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I ran a home-brew trace for the length of 1 day that captured a few things that were running. The trace includes the specific query text, the parent entity text of that query, the Plan Handle, and the Query Plan Hash.

Usually I can use RedGate's SQL Search on the query text to find the entity I'm looking for but that was a no-go in this case. Unfortunately that was a day ago when the trace ran, and when I check the sys.dm_exec_cached_plans DMV, nothing is turning up for my plan handle.

Are there any other ways I can backtrace this query?

Update: Here's how the Query Store is currently configured on the database in question. Note sure if it can be useful for my case?

enter image description here

  • Is Query Store enabled on the database? – Denis Rubashkin Feb 7 at 15:23
  • @DenisRubashkin Good question, not sure to be honest. I would say likely not (and it's not something I've used before) but how can I check that just in case? I see the "Query Store (READ_ONLY)" node in SSMS, but not sure where to go from there? – J.D. Feb 7 at 16:20
  • Probably won't work as QS is read only but worth trying SELECT OBJECT_NAME(q.object_id), * FROM sys.query_store_plan qsp JOIN sys.query_store_query q ON qsp.query_id = q.query_id WHERE query_plan_hash = whatever in case it was stored before it became read only – Martin Smith Feb 7 at 16:32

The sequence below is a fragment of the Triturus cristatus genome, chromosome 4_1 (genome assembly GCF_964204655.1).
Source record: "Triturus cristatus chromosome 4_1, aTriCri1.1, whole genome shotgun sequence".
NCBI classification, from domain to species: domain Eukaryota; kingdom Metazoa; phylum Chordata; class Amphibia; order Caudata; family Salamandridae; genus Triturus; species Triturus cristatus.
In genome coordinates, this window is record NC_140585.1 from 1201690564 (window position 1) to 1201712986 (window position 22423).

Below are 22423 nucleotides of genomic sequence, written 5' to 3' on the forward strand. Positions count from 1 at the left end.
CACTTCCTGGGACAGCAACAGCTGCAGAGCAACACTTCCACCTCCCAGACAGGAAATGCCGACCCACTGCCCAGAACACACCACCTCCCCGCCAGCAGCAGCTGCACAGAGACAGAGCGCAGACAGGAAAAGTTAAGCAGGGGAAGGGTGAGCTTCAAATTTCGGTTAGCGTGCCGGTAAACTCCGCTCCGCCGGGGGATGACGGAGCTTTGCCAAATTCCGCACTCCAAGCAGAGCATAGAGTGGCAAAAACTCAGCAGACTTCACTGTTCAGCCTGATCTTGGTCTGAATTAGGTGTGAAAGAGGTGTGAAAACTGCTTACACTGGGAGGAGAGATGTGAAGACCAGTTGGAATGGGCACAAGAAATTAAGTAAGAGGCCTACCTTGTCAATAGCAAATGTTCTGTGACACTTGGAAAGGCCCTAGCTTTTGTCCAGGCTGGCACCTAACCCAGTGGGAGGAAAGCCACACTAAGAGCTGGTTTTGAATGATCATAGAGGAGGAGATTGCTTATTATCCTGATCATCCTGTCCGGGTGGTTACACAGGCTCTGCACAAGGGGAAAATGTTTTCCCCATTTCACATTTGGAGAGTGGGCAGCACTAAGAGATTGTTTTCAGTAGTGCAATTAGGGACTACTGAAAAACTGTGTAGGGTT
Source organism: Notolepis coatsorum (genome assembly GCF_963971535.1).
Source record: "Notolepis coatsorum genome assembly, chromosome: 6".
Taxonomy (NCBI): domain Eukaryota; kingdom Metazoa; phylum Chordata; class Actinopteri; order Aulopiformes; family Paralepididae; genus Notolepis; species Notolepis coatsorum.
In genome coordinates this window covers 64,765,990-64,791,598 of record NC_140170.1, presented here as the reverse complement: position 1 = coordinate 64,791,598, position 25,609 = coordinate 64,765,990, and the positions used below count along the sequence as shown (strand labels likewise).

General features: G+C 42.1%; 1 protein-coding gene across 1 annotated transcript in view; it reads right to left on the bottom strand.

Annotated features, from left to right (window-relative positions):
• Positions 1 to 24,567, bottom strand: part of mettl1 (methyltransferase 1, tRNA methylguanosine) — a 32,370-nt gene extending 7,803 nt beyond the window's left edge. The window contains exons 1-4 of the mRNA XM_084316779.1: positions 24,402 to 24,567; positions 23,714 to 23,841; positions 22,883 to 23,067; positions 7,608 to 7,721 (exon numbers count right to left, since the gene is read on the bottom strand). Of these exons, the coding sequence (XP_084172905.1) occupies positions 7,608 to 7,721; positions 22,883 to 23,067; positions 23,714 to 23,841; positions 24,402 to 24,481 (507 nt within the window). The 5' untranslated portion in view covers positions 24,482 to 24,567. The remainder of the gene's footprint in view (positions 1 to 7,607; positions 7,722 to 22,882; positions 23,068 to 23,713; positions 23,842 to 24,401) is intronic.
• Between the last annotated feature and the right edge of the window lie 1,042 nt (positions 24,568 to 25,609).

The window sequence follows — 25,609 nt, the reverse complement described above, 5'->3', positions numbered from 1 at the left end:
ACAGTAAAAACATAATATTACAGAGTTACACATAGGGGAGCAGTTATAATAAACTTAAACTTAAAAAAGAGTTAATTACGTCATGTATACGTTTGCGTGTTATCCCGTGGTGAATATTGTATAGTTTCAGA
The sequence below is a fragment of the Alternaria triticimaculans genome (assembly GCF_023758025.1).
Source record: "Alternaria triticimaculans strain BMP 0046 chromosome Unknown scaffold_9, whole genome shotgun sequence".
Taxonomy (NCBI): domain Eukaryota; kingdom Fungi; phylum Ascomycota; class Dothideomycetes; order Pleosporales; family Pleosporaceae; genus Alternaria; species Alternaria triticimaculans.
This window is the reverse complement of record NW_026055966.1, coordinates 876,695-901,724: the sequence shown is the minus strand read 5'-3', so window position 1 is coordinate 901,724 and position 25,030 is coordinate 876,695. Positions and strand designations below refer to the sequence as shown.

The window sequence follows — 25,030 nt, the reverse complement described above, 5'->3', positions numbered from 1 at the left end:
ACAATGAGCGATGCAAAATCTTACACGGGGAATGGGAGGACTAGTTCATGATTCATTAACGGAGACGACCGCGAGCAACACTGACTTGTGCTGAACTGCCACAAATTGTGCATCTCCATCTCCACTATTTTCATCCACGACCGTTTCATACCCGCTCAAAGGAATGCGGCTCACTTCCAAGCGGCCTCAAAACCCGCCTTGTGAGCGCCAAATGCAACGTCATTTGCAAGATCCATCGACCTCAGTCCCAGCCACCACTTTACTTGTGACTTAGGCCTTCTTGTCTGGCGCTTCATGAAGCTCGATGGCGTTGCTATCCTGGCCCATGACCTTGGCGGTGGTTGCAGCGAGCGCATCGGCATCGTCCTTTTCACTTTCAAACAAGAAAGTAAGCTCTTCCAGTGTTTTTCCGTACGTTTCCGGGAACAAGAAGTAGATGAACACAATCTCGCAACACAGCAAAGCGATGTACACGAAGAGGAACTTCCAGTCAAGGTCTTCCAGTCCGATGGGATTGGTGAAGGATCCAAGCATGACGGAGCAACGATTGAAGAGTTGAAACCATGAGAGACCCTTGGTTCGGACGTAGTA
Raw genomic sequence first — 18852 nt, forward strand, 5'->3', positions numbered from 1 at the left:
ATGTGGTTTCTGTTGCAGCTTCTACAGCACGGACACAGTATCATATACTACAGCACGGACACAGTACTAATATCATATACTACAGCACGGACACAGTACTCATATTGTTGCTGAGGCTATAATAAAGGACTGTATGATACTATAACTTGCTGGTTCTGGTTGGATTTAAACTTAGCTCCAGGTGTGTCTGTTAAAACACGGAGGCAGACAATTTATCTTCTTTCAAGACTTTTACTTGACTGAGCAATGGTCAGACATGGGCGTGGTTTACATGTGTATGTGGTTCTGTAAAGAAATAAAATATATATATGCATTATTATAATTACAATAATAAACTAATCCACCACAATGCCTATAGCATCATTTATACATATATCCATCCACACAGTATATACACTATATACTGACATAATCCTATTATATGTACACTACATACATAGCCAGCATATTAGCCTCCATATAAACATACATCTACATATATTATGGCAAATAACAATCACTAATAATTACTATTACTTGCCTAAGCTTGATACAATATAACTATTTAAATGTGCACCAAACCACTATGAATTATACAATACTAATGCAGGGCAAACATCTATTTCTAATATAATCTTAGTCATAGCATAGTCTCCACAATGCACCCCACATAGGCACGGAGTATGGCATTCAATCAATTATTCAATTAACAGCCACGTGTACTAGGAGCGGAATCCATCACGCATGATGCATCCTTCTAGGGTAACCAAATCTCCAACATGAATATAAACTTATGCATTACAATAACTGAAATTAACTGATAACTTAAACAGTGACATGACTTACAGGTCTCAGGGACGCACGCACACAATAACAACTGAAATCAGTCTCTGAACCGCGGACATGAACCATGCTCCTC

• Why can't you locate the procedure using the "specific query text, the parent entity text of that query"? – David Browne - Microsoft Feb 7 at 16:39
  • @DavidBrowne-Microsoft I usually use RedGate's SQL Search on the text but it's not coming back with anything. It's very possible this query doesn't live on my server and instead is ran inline via the mock ORM Dapper, but I was hoping I could find some more information about it if I had the Plan Handle or Query Plan Hash that would help me conclude it truly doesn't live on the server. But I also didn't see it in my source code repository of Dapper queries either. (Also the Query Text and Parent Entity Text are both cutoff in my trace results, so it's harder to search for them in this case.) – J.D. Feb 7 at 19:03
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If (and that's a big IF) you're running SQL Server 2019 (CTP 2.4) then you can get the last known ACTUAL execution plan for a previously cached query plan:

SELECT qps.query_plan
FROM   sys.dm_exec_procedure_stats AS ps
       CROSS APPLY sys.dm_exec_query_plan_stats(deps.plan_handle) AS qps
WHERE  ps.object_id = OBJECT_ID('dbo.spMyProcedure');
|improve this answer|||||
  • Good to know for the future, but I'm currently on SQL Server 2016. Thanks anyway though. – J.D. Feb 7 at 16:19

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